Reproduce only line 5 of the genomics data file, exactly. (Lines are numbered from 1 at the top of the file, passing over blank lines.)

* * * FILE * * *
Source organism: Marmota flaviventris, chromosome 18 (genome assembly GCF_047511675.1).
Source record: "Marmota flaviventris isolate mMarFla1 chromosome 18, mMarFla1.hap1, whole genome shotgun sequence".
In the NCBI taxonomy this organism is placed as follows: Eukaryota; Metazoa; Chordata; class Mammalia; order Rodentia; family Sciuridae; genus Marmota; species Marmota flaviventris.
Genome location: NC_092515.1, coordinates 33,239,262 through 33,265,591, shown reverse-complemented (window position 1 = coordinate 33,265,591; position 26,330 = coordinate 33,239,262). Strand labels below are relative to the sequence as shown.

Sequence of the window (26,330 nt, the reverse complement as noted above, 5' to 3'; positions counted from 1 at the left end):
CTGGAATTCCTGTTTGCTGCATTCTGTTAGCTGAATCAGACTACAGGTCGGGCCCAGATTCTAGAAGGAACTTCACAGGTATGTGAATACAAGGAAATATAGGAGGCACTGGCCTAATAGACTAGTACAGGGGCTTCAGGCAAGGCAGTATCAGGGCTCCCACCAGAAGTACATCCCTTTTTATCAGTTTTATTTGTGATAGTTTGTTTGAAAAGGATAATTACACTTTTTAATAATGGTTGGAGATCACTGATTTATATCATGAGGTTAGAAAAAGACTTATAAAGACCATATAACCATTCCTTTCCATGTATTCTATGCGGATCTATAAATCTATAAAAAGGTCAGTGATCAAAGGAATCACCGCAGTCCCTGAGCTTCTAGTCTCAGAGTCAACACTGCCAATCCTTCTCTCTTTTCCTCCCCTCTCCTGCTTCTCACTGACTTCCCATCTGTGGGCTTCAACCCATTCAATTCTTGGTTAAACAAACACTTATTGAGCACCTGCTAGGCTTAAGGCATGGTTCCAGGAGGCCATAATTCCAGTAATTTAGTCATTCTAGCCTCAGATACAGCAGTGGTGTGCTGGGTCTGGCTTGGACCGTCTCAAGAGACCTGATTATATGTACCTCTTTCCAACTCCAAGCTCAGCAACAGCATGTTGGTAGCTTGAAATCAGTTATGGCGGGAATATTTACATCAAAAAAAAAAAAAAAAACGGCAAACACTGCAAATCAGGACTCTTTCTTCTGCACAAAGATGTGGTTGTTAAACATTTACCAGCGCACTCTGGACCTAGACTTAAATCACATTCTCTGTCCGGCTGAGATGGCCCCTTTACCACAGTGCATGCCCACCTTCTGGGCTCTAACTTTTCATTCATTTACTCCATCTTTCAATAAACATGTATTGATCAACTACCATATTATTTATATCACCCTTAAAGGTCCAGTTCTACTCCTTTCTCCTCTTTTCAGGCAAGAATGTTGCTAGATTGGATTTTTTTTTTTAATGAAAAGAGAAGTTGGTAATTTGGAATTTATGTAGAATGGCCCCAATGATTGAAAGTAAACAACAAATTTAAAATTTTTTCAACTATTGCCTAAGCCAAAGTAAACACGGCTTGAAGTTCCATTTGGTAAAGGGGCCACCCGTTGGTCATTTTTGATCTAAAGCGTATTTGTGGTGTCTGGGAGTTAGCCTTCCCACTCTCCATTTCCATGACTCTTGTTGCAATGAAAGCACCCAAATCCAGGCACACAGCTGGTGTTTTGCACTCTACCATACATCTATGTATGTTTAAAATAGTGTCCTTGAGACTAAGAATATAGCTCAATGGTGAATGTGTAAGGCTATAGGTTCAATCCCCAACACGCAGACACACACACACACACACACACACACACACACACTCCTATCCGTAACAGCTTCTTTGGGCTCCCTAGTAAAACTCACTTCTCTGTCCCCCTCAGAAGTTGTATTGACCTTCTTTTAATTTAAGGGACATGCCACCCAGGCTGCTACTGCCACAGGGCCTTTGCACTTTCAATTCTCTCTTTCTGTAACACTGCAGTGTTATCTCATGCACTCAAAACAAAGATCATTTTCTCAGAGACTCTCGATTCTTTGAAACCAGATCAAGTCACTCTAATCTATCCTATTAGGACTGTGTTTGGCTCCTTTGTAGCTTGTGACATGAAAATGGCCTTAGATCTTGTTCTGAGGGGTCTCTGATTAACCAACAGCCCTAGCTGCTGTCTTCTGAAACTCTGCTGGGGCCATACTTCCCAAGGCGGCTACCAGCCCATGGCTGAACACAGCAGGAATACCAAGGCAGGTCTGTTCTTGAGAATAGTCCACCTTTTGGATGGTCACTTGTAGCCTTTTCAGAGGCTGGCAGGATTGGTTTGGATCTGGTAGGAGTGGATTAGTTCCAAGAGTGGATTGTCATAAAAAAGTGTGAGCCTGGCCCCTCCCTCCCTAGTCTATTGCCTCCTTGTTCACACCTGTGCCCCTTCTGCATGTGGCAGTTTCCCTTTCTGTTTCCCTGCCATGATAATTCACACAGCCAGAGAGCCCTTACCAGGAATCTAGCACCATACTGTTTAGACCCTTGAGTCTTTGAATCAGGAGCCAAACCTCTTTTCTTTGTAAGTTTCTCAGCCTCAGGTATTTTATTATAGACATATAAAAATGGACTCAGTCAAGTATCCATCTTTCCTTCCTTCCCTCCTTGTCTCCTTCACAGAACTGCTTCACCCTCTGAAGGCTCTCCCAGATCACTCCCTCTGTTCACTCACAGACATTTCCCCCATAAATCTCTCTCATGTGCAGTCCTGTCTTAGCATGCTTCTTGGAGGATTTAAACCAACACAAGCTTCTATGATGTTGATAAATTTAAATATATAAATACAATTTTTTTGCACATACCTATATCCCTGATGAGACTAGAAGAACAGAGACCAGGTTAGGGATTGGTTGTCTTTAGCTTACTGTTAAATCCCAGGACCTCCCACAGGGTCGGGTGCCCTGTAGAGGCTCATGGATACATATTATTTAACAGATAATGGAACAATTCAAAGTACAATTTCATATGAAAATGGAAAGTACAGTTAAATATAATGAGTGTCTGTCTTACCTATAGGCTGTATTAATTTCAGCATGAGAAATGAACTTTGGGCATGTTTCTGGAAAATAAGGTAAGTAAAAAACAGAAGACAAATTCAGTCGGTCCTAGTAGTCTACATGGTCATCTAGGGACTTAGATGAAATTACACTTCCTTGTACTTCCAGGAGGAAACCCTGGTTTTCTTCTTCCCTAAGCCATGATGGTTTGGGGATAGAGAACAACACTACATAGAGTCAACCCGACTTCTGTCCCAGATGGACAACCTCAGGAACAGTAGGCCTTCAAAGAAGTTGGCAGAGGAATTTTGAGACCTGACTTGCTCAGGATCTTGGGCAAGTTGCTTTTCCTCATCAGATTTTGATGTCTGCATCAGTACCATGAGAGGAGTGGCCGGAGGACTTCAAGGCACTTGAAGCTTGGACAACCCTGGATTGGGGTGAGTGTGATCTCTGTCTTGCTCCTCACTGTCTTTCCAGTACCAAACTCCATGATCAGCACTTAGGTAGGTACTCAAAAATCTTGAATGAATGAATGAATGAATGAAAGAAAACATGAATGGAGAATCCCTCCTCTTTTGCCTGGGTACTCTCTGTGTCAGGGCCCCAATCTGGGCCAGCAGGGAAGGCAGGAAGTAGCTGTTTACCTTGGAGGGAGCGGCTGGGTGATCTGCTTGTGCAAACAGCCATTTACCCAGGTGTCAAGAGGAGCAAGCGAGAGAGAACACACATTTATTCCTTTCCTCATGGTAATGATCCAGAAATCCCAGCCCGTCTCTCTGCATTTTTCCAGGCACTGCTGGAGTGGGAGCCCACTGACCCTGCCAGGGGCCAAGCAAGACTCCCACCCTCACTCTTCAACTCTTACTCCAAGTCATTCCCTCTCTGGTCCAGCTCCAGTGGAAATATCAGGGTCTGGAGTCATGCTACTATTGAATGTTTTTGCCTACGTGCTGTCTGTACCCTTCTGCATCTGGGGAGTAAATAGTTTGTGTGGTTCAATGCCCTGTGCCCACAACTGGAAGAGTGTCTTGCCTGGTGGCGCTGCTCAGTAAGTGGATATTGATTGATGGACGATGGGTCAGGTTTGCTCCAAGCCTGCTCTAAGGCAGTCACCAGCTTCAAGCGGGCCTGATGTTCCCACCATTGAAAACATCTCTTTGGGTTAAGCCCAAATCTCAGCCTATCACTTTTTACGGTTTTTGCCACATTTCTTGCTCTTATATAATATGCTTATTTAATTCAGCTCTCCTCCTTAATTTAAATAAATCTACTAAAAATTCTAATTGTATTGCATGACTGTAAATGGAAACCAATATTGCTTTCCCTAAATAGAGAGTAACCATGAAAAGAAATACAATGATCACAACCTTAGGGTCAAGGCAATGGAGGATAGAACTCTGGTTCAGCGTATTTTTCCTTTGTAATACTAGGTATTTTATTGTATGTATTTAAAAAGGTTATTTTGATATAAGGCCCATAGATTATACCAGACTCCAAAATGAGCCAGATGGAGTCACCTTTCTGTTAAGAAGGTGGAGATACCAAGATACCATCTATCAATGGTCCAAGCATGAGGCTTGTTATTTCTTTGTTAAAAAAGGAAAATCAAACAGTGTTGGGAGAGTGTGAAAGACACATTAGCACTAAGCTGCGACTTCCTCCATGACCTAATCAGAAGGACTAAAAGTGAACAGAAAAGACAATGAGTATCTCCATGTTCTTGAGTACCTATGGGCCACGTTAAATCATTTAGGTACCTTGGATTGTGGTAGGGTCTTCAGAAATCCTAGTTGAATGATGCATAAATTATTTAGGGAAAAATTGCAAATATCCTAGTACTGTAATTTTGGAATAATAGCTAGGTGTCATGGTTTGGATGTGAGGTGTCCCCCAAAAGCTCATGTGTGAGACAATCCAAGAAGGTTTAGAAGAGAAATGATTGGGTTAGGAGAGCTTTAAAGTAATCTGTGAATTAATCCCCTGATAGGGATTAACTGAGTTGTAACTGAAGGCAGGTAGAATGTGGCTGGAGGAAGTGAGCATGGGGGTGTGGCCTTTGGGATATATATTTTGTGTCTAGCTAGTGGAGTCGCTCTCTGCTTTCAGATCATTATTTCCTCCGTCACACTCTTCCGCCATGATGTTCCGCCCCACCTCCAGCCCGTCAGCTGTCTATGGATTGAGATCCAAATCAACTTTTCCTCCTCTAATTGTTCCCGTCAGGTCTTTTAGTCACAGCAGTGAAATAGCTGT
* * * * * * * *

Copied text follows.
Sequence of the window (26,330 nt, the reverse complement as noted above, 5' to 3'; positions counted from 1 at the left end):